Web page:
Often, we recycle the same fight over and over again in different versions. You might fight about your partner being on their phone too much or watching too much TV, but the real issue is that they aren't paying attention to you.  Another example is fighting about sex.  One partner might want more sex and feel rejected if the other partner is tired. It seems like the fight is about sex but it really is about both partners not feeling like the other understands their needs. 

Everyone wants to feel seen and heard. When our partners ignore or minimize our feelings or what we want, we end up feeling like we don't matter. 




Why it's hard to ask for what we want

Our needs come in many forms and everyone has a variety of needs – emotional, physical, spiritual, intellectual, and relational.   Unfortunately, most people aren’t good at articulating their needs or asking for what they want.

Many people learn in childhood that they should stop expressing their wants and needs.  Furthermore, many people learn they shouldn’t have them, especially women.

Consequently, because people aren't taught how to ask for what they want, or because it isn’t encouraged, they grow up into adults that don’t know how to ask for what they want. We no longer know how to ask for help.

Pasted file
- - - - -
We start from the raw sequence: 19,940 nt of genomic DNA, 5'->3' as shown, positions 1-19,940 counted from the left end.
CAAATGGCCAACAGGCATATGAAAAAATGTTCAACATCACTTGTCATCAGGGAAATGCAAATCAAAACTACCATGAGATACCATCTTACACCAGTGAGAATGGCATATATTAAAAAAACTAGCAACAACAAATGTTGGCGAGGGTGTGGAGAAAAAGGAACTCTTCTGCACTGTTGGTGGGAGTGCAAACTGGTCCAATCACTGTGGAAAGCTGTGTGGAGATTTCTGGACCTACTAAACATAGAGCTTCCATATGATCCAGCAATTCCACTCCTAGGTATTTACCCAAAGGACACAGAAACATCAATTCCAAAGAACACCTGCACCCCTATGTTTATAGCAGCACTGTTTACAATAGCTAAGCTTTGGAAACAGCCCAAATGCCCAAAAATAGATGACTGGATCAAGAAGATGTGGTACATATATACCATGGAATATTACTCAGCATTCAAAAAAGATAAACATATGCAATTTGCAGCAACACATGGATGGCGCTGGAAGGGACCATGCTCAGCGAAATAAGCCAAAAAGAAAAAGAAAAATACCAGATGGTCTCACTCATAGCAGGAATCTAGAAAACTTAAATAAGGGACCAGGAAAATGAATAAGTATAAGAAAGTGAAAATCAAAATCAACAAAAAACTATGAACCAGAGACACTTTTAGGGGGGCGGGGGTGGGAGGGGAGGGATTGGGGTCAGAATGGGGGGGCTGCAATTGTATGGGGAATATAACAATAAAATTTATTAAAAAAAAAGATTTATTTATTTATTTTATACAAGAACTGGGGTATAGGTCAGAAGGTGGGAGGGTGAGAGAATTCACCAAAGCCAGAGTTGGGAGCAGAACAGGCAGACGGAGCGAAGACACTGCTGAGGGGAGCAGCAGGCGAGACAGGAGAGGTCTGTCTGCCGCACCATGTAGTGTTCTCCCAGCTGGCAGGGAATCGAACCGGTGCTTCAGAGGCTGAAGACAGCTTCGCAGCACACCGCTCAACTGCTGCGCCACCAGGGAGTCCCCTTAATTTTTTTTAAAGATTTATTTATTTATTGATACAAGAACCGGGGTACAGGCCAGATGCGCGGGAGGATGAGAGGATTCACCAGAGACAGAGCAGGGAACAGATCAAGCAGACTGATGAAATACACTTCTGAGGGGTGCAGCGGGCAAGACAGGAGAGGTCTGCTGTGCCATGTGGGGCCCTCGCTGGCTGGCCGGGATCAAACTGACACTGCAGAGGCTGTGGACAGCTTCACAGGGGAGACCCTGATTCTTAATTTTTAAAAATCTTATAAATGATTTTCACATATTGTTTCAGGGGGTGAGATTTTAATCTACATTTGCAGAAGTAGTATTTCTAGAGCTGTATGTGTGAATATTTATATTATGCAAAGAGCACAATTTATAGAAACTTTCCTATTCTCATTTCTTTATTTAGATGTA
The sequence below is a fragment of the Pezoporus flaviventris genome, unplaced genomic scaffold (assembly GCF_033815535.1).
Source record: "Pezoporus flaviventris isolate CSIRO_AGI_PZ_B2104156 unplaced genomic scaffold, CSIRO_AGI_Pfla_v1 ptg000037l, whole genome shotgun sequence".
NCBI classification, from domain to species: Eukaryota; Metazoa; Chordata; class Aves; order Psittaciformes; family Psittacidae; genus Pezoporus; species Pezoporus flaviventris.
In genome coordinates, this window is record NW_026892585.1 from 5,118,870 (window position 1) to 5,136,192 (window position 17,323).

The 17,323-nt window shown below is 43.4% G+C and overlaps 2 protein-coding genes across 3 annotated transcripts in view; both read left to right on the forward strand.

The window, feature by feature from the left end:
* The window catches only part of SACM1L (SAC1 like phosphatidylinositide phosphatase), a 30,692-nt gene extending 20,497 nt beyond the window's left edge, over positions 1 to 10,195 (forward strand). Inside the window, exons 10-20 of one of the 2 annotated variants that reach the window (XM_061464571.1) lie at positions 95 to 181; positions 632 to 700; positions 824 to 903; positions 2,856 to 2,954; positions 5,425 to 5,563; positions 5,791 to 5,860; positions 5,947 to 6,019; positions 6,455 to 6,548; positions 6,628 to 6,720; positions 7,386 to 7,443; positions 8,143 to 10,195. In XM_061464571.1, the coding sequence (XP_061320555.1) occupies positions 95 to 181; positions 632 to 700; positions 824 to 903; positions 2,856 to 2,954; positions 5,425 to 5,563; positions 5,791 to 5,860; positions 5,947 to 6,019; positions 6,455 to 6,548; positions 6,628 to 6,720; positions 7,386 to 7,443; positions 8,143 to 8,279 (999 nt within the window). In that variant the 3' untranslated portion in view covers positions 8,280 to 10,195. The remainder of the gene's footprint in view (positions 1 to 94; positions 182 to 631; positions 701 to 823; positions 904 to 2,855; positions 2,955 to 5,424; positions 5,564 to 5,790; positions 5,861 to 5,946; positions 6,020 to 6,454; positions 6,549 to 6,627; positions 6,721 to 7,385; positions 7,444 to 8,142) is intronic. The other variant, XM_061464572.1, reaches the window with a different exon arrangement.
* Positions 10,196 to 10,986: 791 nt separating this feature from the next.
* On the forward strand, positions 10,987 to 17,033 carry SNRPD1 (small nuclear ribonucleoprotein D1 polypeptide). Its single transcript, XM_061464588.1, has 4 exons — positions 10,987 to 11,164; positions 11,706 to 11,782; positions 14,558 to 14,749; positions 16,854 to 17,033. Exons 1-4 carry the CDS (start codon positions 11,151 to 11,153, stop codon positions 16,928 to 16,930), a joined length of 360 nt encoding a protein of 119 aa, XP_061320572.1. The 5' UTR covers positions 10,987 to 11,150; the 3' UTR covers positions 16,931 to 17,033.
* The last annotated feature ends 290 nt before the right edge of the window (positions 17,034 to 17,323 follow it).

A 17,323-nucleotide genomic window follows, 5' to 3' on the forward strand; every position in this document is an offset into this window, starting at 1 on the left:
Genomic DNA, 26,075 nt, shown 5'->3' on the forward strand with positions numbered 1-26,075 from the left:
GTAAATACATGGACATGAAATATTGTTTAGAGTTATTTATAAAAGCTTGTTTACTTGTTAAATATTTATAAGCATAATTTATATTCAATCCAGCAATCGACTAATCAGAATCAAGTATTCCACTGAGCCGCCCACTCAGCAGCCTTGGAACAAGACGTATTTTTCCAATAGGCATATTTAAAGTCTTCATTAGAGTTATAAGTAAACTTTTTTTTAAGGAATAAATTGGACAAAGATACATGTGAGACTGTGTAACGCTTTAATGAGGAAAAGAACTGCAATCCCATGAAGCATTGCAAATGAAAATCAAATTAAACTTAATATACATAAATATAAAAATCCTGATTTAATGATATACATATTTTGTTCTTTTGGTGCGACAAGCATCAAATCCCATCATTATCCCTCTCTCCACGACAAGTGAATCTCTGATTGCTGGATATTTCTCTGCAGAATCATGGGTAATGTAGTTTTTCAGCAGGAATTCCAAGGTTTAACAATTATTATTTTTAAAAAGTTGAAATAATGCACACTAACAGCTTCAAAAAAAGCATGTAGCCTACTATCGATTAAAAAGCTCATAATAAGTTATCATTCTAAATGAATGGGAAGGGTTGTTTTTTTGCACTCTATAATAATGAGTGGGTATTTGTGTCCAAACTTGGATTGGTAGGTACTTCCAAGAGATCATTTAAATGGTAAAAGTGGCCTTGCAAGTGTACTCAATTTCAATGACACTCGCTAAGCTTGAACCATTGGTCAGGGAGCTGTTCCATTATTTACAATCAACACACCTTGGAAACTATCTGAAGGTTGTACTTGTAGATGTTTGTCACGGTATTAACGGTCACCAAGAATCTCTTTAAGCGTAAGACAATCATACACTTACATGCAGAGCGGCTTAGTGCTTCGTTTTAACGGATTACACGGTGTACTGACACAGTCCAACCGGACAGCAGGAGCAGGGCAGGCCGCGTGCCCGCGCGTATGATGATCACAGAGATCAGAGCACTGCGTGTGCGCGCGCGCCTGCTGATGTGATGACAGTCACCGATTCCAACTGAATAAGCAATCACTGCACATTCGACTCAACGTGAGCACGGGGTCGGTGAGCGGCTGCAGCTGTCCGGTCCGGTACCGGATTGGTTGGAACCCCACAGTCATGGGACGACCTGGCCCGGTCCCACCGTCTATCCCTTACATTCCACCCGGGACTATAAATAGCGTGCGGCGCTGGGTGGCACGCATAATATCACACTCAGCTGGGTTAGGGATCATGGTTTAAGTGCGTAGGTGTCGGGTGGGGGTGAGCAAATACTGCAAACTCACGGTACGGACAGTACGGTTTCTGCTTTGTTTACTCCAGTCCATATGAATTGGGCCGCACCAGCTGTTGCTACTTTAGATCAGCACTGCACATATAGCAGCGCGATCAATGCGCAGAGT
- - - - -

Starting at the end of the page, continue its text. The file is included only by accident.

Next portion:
The irony is that our needs don’t go away, and we become very unhappy when they aren’t met. We become especially upset when the person we love more than anyone in the world doesn’t meet our needs.   

We end up feeling unappreciated and even, unloved. We may feel we don’t matter to them and that they don’t care about us.

"But wait" you say.  “I’ve told them a million times. They should know what I want.”

If this sounds like you, then you may begin to resent your partner if you mistakenly start to believe they are deliberately not meeting your needs.  However, more than likely, your partner doesn’t have any idea what you need. 

This may boil down to a communication gap if you aren’t clearly articulating what you want in language that your partner understands.  The great news is that you can fix this, and you can get your needs met in your relationship.




Many couples engage in a type of magical thinking where they think their partner should somehow know what they need. They expect their partners to be mind-readers, and then they become upset when they don’t magically know what they want them to do.